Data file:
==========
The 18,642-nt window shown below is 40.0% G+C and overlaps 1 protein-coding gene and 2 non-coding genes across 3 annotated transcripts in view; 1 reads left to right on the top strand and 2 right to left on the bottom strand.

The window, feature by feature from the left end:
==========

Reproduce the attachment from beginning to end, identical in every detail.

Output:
The 18,642-nt window shown below is 40.0% G+C and overlaps 1 protein-coding gene and 2 non-coding genes across 3 annotated transcripts in view; 1 reads left to right on the top strand and 2 right to left on the bottom strand.

The window, feature by feature from the left end: